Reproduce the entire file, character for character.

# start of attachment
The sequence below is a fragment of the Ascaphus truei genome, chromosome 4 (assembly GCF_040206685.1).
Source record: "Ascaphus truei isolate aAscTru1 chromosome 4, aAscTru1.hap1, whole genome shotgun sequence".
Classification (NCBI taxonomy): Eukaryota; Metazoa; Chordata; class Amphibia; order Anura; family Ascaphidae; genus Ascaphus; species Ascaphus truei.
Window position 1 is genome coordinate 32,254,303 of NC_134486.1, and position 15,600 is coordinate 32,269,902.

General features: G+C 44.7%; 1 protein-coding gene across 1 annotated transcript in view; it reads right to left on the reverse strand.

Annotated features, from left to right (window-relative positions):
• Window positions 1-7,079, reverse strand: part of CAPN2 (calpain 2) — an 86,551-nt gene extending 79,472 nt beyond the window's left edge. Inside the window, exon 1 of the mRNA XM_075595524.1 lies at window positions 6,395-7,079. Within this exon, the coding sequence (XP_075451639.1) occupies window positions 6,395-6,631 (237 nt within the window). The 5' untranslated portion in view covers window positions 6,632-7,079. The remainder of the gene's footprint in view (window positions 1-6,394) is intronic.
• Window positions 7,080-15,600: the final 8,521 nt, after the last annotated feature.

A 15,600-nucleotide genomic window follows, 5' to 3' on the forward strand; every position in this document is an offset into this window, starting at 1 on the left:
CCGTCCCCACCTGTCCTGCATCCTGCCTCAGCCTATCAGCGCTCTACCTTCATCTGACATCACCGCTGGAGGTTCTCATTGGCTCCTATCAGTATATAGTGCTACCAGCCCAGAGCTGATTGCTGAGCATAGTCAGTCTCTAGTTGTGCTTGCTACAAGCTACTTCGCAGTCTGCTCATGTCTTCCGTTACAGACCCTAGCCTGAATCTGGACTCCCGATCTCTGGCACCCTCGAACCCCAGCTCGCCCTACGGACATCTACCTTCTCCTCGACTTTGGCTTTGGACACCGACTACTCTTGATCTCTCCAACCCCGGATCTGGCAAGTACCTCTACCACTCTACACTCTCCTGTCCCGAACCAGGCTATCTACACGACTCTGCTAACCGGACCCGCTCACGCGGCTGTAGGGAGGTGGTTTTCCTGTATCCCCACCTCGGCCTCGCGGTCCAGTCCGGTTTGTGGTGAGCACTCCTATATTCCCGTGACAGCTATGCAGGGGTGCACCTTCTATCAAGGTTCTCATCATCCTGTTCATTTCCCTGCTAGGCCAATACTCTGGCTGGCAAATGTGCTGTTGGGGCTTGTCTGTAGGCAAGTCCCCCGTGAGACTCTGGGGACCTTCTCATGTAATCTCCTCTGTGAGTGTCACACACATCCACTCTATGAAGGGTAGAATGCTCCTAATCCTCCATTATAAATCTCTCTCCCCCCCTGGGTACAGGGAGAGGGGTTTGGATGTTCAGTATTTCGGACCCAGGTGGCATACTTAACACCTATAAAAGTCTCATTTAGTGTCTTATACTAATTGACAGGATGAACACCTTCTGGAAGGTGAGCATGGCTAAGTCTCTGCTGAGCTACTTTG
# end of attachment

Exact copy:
The sequence below is a fragment of the Ascaphus truei genome, chromosome 4 (assembly GCF_040206685.1).
Source record: "Ascaphus truei isolate aAscTru1 chromosome 4, aAscTru1.hap1, whole genome shotgun sequence".
Classification (NCBI taxonomy): Eukaryota; Metazoa; Chordata; class Amphibia; order Anura; family Ascaphidae; genus Ascaphus; species Ascaphus truei.
Window position 1 is genome coordinate 32,254,303 of NC_134486.1, and position 15,600 is coordinate 32,269,902.

General features: G+C 44.7%; 1 protein-coding gene across 1 annotated transcript in view; it reads right to left on the reverse strand.

Annotated features, from left to right (window-relative positions):
• Window positions 1-7,079, reverse strand: part of CAPN2 (calpain 2) — an 86,551-nt gene extending 79,472 nt beyond the window's left edge. Inside the window, exon 1 of the mRNA XM_075595524.1 lies at window positions 6,395-7,079. Within this exon, the coding sequence (XP_075451639.1) occupies window positions 6,395-6,631 (237 nt within the window). The 5' untranslated portion in view covers window positions 6,632-7,079. The remainder of the gene's footprint in view (window positions 1-6,394) is intronic.
• Window positions 7,080-15,600: the final 8,521 nt, after the last annotated feature.

A 15,600-nucleotide genomic window follows, 5' to 3' on the forward strand; every position in this document is an offset into this window, starting at 1 on the left:
CCGTCCCCACCTGTCCTGCATCCTGCCTCAGCCTATCAGCGCTCTACCTTCATCTGACATCACCGCTGGAGGTTCTCATTGGCTCCTATCAGTATATAGTGCTACCAGCCCAGAGCTGATTGCTGAGCATAGTCAGTCTCTAGTTGTGCTTGCTACAAGCTACTTCGCAGTCTGCTCATGTCTTCCGTTACAGACCCTAGCCTGAATCTGGACTCCCGATCTCTGGCACCCTCGAACCCCAGCTCGCCCTACGGACATCTACCTTCTCCTCGACTTTGGCTTTGGACACCGACTACTCTTGATCTCTCCAACCCCGGATCTGGCAAGTACCTCTACCACTCTACACTCTCCTGTCCCGAACCAGGCTATCTACACGACTCTGCTAACCGGACCCGCTCACGCGGCTGTAGGGAGGTGGTTTTCCTGTATCCCCACCTCGGCCTCGCGGTCCAGTCCGGTTTGTGGTGAGCACTCCTATATTCCCGTGACAGCTATGCAGGGGTGCACCTTCTATCAAGGTTCTCATCATCCTGTTCATTTCCCTGCTAGGCCAATACTCTGGCTGGCAAATGTGCTGTTGGGGCTTGTCTGTAGGCAAGTCCCCCGTGAGACTCTGGGGACCTTCTCATGTAATCTCCTCTGTGAGTGTCACACACATCCACTCTATGAAGGGTAGAATGCTCCTAATCCTCCATTATAAATCTCTCTCCCCCCCTGGGTACAGGGAGAGGGGTTTGGATGTTCAGTATTTCGGACCCAGGTGGCATACTTAACACCTATAAAAGTCTCATTTAGTGTCTTATACTAATTGACAGGATGAACACCTTCTGGAAGGTGAGCATGGCTAAGTCTCTGCTGAGCTACTTTG